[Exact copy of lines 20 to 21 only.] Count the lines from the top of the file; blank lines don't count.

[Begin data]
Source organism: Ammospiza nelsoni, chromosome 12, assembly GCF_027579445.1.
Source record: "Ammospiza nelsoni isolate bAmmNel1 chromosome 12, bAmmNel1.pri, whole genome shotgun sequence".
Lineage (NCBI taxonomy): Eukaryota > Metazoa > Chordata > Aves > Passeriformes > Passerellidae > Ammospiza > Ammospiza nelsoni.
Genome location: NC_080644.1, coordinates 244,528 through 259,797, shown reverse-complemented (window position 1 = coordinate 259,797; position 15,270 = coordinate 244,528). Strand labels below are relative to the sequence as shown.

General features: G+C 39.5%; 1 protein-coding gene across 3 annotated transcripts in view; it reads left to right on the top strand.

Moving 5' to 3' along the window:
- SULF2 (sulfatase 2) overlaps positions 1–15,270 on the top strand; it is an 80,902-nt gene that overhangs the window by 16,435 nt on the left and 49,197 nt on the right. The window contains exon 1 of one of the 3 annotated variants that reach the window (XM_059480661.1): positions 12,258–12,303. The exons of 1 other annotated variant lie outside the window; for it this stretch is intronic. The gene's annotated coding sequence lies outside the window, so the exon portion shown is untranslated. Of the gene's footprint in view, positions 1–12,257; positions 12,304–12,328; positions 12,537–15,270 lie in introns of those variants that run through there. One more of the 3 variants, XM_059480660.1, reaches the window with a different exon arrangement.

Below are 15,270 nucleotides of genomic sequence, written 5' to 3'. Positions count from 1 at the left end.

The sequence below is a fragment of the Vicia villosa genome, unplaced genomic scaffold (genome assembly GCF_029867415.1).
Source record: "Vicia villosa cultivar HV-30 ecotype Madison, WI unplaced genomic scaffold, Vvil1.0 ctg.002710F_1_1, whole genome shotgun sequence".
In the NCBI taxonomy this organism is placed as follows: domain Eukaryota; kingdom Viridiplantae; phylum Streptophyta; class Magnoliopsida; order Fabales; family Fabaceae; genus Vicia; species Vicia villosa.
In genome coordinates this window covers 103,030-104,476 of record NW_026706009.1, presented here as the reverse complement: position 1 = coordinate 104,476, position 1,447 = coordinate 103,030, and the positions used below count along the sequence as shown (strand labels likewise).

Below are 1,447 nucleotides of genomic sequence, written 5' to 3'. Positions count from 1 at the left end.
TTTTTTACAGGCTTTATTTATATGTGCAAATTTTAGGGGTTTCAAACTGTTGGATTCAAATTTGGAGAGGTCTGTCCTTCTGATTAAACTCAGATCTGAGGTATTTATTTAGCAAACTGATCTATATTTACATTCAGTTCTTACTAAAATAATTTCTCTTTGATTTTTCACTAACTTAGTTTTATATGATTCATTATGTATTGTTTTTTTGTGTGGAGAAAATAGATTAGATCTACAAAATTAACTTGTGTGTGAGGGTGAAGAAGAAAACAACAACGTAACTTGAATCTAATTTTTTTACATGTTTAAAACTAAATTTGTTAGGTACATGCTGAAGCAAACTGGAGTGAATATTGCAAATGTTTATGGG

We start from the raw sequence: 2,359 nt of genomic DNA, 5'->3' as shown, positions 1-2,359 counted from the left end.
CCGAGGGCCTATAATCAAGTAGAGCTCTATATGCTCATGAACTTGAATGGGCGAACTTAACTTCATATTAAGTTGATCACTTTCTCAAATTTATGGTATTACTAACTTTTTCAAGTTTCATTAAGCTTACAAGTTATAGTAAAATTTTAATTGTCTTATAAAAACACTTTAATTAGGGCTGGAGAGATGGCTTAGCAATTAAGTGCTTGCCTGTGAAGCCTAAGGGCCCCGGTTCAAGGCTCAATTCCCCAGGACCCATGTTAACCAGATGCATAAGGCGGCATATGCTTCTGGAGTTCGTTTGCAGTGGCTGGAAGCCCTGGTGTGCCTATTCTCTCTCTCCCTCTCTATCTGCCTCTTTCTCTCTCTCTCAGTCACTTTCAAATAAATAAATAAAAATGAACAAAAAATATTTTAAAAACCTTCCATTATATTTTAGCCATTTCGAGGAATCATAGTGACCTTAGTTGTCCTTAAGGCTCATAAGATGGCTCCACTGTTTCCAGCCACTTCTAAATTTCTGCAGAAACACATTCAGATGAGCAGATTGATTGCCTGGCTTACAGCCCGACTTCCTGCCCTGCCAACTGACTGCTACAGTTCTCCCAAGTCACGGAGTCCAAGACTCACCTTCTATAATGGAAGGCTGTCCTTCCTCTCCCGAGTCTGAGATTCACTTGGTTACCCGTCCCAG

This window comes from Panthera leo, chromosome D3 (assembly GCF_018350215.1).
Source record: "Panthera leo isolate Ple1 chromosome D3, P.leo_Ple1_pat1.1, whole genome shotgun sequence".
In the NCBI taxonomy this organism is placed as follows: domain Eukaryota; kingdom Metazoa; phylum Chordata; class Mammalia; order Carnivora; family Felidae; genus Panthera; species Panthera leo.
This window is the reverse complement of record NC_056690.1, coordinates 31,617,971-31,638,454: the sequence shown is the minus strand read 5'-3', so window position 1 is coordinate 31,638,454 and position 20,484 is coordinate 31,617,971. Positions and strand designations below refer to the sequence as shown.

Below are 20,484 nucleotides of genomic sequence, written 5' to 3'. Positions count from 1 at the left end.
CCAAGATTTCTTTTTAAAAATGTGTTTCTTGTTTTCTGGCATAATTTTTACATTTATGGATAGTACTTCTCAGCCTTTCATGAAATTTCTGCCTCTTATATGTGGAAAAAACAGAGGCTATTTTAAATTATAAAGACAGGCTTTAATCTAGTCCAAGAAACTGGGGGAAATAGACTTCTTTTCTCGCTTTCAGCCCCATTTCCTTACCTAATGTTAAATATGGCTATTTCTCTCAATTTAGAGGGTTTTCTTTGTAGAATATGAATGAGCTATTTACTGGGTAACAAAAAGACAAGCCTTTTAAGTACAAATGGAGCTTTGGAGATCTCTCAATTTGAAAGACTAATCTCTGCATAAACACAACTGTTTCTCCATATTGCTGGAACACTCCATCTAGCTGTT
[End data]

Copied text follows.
This window is the reverse complement of record NC_056690.1, coordinates 31,617,971-31,638,454: the sequence shown is the minus strand read 5'-3', so window position 1 is coordinate 31,638,454 and position 20,484 is coordinate 31,617,971. Positions and strand designations below refer to the sequence as shown.

Below are 20,484 nucleotides of genomic sequence, written 5' to 3'. Positions count from 1 at the left end.